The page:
A young fellow in a business house told me an almost grotesque thing. He had become a teetotaller, and had kept his pledge for some time, when one night in a mad frolic, and exhibition of wickedness, the other men in the house absolutely forced him to swallow brandy. He did not break his pledge. He did not sin. They sinned, but he did not. I know the illustration is rough, almost grotesque, but it gets to the heart of what I want you to see. How often that has been true in your life is another matter. You talk to me of the seductions of a certain hour and place. Why were you in that hour and place? I should need to cross-examine you very carefully before I would be willing to agree that there was no guilt in your sin. You speak to me of the fact that you have in your blood, in your life, tendencies to evil, things that drive you. Have you put proper guard upon those tendencies? Have you used the common sanity of the athlete in your fight against them? I am not speaking yet on the highest ground, but on the lowest. Is it not true of the vast majority of men who are sinning today that they “have not yet resisted unto blood, striving against sin”? Until a man has resisted unto blood in his striving against sin, he has no right to say he could not help his sin. If sin is never sin in the sense of guilt until a man violates law, directly a man does violate law it is sin. When you state excuses for your choice of wrong, state also in common honesty the resources which were at your disposal, which you neglected. There are many excuses. There are men in this house tonight who live in the midst of circumstances very difficult for them, men who come to see me and talk with me, and write to me–I thank God for every such chance of helping men. All the environment in which you have to spend six out of your seven days is difficult. I grant it. I know it. Over against the difficult environment and the difficulty of the tendencies which you say you have inherited put the resources which are at your disposal if you will but avail yourself of them: the resources which are at your disposal in God, of which you may avail yourself if you fulfil His one condition of crowning Christ, the resources which are at your disposal in the comradeship of the saints, the resources which are at your disposal in prayer, prayer on the highway, in the midst of the environment, when the forces of evil are massed against you, prayer, which is but a sigh, a sob, the uplifting of the heart, but which touches the very hand and heart of God and brings deliverance to men. When next you tell me you are bound to sin, be careful that, first of all, you have considered not only the difficulties by which you were surrounded and the perils in your way, and the things which were against you; but be careful that you have also taken into account all the resources which were at your disposal.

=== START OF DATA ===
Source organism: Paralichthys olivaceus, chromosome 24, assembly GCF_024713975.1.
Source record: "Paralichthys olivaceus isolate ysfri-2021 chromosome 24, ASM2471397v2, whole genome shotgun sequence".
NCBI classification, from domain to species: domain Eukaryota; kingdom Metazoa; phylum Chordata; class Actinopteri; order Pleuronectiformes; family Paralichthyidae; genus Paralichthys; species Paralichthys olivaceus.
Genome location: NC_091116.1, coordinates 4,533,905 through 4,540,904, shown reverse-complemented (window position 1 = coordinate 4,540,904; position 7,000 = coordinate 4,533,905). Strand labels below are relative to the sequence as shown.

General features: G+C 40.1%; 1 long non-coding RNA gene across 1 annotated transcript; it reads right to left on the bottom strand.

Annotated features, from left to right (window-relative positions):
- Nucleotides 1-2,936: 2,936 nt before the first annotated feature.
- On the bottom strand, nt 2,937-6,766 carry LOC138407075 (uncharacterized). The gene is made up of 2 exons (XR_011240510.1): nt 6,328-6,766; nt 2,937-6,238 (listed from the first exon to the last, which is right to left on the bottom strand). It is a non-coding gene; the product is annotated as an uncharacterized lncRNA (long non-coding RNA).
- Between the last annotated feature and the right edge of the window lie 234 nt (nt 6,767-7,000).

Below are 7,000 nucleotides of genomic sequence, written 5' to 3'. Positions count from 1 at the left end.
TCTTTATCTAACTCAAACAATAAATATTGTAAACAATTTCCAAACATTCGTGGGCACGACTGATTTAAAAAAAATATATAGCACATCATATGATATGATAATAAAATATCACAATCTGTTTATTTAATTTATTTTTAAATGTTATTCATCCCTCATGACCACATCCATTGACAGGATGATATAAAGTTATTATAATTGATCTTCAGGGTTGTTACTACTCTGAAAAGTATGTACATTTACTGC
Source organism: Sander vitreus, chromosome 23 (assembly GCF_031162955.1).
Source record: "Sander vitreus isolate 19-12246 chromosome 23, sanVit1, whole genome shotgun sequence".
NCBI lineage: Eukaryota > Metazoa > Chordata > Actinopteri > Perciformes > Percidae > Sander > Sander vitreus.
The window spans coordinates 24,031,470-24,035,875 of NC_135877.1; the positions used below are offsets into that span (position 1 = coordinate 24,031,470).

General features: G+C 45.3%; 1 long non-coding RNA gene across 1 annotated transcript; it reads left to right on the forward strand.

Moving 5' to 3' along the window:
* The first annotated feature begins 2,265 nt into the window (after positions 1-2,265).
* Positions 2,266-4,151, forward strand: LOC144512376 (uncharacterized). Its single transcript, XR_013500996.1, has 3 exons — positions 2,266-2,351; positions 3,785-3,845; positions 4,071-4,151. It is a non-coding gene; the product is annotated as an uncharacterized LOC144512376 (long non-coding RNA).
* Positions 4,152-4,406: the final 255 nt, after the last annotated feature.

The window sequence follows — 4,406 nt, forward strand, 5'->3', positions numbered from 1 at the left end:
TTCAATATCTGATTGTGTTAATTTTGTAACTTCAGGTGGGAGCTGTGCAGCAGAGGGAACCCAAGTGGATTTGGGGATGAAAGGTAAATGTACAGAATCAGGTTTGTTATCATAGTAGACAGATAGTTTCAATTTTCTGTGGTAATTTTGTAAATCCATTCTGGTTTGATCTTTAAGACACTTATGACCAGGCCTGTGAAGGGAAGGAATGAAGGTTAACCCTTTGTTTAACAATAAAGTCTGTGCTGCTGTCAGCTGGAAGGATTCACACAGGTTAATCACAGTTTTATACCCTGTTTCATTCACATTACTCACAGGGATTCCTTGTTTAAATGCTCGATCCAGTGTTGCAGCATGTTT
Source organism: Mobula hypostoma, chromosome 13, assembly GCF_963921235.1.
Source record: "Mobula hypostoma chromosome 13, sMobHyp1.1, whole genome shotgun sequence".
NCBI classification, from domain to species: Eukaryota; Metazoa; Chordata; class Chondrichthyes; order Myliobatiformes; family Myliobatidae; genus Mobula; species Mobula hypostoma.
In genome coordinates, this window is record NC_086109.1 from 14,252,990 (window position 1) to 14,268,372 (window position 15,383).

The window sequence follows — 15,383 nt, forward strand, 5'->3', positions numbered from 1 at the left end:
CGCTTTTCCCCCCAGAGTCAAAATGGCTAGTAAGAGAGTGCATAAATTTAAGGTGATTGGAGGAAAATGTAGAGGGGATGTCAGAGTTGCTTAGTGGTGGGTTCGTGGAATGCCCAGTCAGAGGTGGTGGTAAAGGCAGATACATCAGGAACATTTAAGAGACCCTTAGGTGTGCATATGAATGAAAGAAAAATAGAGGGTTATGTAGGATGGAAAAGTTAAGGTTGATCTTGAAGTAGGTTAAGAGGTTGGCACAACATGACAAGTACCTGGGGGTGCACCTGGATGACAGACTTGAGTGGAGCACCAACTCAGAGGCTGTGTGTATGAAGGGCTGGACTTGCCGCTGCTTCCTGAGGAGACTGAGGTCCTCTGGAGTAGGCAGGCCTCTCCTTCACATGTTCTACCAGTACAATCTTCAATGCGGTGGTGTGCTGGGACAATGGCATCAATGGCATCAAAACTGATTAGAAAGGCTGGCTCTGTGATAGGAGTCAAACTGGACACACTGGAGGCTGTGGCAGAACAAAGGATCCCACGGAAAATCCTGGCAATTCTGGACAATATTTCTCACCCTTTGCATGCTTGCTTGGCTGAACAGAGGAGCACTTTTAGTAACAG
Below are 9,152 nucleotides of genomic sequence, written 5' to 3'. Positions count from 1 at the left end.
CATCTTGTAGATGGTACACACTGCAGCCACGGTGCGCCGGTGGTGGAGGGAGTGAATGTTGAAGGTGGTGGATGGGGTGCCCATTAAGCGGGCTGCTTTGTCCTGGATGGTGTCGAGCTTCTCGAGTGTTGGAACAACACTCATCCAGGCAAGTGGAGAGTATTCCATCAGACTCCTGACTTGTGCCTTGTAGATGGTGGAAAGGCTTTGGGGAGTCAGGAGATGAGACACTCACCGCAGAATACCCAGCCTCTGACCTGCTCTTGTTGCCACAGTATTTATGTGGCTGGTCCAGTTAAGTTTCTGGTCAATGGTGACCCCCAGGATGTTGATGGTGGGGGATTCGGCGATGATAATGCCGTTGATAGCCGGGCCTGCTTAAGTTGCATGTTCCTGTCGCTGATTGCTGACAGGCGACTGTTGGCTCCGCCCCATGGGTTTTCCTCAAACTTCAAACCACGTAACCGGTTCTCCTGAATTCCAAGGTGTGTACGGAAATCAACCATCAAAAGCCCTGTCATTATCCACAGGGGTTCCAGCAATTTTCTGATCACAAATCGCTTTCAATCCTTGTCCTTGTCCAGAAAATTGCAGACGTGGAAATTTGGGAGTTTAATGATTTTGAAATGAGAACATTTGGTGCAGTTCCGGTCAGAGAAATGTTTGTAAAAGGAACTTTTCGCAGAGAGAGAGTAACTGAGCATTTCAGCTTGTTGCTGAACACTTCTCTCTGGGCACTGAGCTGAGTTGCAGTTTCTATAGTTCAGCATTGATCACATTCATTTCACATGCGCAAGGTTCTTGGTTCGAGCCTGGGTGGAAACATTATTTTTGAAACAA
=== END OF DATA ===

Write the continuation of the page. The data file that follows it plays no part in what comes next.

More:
In turning to James I want to read a few more words than the actual words of my text. “Each man is tempted, when he is drawn away by his own lust, and enticed. Then the lust when it hath conceived beareth sin: and the sin, when it is full-grown, bringeth forth death.” This is a remarkable passage. In it three things are clearly revealed concerning sin. First, the basis of it, lust. Second, the method of it, a man is drawn away, enticed by his lust. Third, the issue of it, lust, being drawn away, conceives and bears sin. When I see the external act of sin, I ask what lies behind it. An enticement and a drawing away. And behind that what?